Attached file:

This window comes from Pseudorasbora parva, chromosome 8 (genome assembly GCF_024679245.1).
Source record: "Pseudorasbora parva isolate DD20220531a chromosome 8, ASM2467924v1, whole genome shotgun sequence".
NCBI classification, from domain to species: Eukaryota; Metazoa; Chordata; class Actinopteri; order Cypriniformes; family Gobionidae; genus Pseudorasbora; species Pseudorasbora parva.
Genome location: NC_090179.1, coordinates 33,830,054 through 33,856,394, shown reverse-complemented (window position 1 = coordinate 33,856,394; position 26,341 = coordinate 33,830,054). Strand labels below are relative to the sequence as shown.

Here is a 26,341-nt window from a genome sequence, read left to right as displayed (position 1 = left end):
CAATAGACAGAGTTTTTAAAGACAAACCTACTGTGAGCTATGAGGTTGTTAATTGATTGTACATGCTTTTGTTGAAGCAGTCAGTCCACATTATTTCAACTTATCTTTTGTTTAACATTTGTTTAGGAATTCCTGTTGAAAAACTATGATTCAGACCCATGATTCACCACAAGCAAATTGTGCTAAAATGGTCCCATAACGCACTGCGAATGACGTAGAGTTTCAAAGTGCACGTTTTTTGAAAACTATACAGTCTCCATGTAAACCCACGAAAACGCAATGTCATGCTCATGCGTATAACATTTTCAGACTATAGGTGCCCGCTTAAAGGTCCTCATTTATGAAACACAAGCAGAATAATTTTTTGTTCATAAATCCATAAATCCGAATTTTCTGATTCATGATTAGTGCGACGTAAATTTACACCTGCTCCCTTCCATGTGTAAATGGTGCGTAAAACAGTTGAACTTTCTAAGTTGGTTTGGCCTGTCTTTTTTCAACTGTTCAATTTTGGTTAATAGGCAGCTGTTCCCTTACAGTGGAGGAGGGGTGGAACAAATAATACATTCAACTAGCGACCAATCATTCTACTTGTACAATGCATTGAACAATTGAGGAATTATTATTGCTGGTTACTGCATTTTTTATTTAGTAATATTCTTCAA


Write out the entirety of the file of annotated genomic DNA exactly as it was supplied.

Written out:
This window comes from Pseudorasbora parva, chromosome 8 (genome assembly GCF_024679245.1).
Source record: "Pseudorasbora parva isolate DD20220531a chromosome 8, ASM2467924v1, whole genome shotgun sequence".
NCBI classification, from domain to species: Eukaryota; Metazoa; Chordata; class Actinopteri; order Cypriniformes; family Gobionidae; genus Pseudorasbora; species Pseudorasbora parva.
Genome location: NC_090179.1, coordinates 33,830,054 through 33,856,394, shown reverse-complemented (window position 1 = coordinate 33,856,394; position 26,341 = coordinate 33,830,054). Strand labels below are relative to the sequence as shown.

Here is a 26,341-nt window from a genome sequence, read left to right as displayed (position 1 = left end):
CAATAGACAGAGTTTTTAAAGACAAACCTACTGTGAGCTATGAGGTTGTTAATTGATTGTACATGCTTTTGTTGAAGCAGTCAGTCCACATTATTTCAACTTATCTTTTGTTTAACATTTGTTTAGGAATTCCTGTTGAAAAACTATGATTCAGACCCATGATTCACCACAAGCAAATTGTGCTAAAATGGTCCCATAACGCACTGCGAATGACGTAGAGTTTCAAAGTGCACGTTTTTTGAAAACTATACAGTCTCCATGTAAACCCACGAAAACGCAATGTCATGCTCATGCGTATAACATTTTCAGACTATAGGTGCCCGCTTAAAGGTCCTCATTTATGAAACACAAGCAGAATAATTTTTTGTTCATAAATCCATAAATCCGAATTTTCTGATTCATGATTAGTGCGACGTAAATTTACACCTGCTCCCTTCCATGTGTAAATGGTGCGTAAAACAGTTGAACTTTCTAAGTTGGTTTGGCCTGTCTTTTTTCAACTGTTCAATTTTGGTTAATAGGCAGCTGTTCCCTTACAGTGGAGGAGGGGTGGAACAAATAATACATTCAACTAGCGACCAATCATTCTACTTGTACAATGCATTGAACAATTGAGGAATTATTATTGCTGGTTACTGCATTTTTTATTTAGTAATATTCTTCAA